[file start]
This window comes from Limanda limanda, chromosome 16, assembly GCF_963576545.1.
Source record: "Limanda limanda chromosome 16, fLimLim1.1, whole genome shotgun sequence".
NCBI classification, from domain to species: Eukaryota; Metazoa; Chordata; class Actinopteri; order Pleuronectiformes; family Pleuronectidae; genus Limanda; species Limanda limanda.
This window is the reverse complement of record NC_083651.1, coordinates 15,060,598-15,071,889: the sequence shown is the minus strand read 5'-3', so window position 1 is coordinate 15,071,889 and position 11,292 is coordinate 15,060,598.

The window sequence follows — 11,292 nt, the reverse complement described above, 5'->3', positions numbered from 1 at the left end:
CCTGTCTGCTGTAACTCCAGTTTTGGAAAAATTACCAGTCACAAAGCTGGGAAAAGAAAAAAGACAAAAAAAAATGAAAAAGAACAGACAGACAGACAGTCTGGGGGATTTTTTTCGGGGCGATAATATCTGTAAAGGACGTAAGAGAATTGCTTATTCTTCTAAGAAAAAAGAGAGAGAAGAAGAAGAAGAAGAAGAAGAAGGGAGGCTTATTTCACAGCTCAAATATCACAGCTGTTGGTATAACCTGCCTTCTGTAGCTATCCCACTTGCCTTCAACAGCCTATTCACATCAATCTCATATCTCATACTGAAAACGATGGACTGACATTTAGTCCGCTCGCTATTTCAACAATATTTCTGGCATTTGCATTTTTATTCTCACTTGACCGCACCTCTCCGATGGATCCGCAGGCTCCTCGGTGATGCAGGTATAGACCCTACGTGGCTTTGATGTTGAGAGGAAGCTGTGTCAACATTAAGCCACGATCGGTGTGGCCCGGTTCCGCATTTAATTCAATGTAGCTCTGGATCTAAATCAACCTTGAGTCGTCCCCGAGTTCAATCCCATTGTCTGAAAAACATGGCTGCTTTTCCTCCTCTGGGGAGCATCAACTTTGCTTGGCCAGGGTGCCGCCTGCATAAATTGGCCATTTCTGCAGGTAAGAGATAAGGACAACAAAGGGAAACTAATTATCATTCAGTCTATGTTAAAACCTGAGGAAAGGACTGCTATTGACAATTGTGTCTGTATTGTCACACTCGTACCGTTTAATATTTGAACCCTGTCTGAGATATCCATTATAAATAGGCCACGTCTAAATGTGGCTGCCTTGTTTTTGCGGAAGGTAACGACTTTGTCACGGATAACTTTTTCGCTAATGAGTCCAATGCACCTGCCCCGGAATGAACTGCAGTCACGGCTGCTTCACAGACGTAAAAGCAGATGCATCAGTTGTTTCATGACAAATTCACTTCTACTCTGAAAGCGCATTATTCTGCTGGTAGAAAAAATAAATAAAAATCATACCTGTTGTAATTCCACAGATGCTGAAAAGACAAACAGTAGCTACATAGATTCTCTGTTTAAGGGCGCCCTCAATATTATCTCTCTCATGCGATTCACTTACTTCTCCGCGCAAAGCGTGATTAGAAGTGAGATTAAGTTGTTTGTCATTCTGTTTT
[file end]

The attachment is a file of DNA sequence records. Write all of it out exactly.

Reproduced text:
This window comes from Limanda limanda, chromosome 16, assembly GCF_963576545.1.
Source record: "Limanda limanda chromosome 16, fLimLim1.1, whole genome shotgun sequence".
NCBI classification, from domain to species: Eukaryota; Metazoa; Chordata; class Actinopteri; order Pleuronectiformes; family Pleuronectidae; genus Limanda; species Limanda limanda.
This window is the reverse complement of record NC_083651.1, coordinates 15,060,598-15,071,889: the sequence shown is the minus strand read 5'-3', so window position 1 is coordinate 15,071,889 and position 11,292 is coordinate 15,060,598.

The window sequence follows — 11,292 nt, the reverse complement described above, 5'->3', positions numbered from 1 at the left end:
CCTGTCTGCTGTAACTCCAGTTTTGGAAAAATTACCAGTCACAAAGCTGGGAAAAGAAAAAAGACAAAAAAAAATGAAAAAGAACAGACAGACAGACAGTCTGGGGGATTTTTTTCGGGGCGATAATATCTGTAAAGGACGTAAGAGAATTGCTTATTCTTCTAAGAAAAAAGAGAGAGAAGAAGAAGAAGAAGAAGAAGAAGGGAGGCTTATTTCACAGCTCAAATATCACAGCTGTTGGTATAACCTGCCTTCTGTAGCTATCCCACTTGCCTTCAACAGCCTATTCACATCAATCTCATATCTCATACTGAAAACGATGGACTGACATTTAGTCCGCTCGCTATTTCAACAATATTTCTGGCATTTGCATTTTTATTCTCACTTGACCGCACCTCTCCGATGGATCCGCAGGCTCCTCGGTGATGCAGGTATAGACCCTACGTGGCTTTGATGTTGAGAGGAAGCTGTGTCAACATTAAGCCACGATCGGTGTGGCCCGGTTCCGCATTTAATTCAATGTAGCTCTGGATCTAAATCAACCTTGAGTCGTCCCCGAGTTCAATCCCATTGTCTGAAAAACATGGCTGCTTTTCCTCCTCTGGGGAGCATCAACTTTGCTTGGCCAGGGTGCCGCCTGCATAAATTGGCCATTTCTGCAGGTAAGAGATAAGGACAACAAAGGGAAACTAATTATCATTCAGTCTATGTTAAAACCTGAGGAAAGGACTGCTATTGACAATTGTGTCTGTATTGTCACACTCGTACCGTTTAATATTTGAACCCTGTCTGAGATATCCATTATAAATAGGCCACGTCTAAATGTGGCTGCCTTGTTTTTGCGGAAGGTAACGACTTTGTCACGGATAACTTTTTCGCTAATGAGTCCAATGCACCTGCCCCGGAATGAACTGCAGTCACGGCTGCTTCACAGACGTAAAAGCAGATGCATCAGTTGTTTCATGACAAATTCACTTCTACTCTGAAAGCGCATTATTCTGCTGGTAGAAAAAATAAATAAAAATCATACCTGTTGTAATTCCACAGATGCTGAAAAGACAAACAGTAGCTACATAGATTCTCTGTTTAAGGGCGCCCTCAATATTATCTCTCTCATGCGATTCACTTACTTCTCCGCGCAAAGCGTGATTAGAAGTGAGATTAAGTTGTTTGTCATTCTGTTTT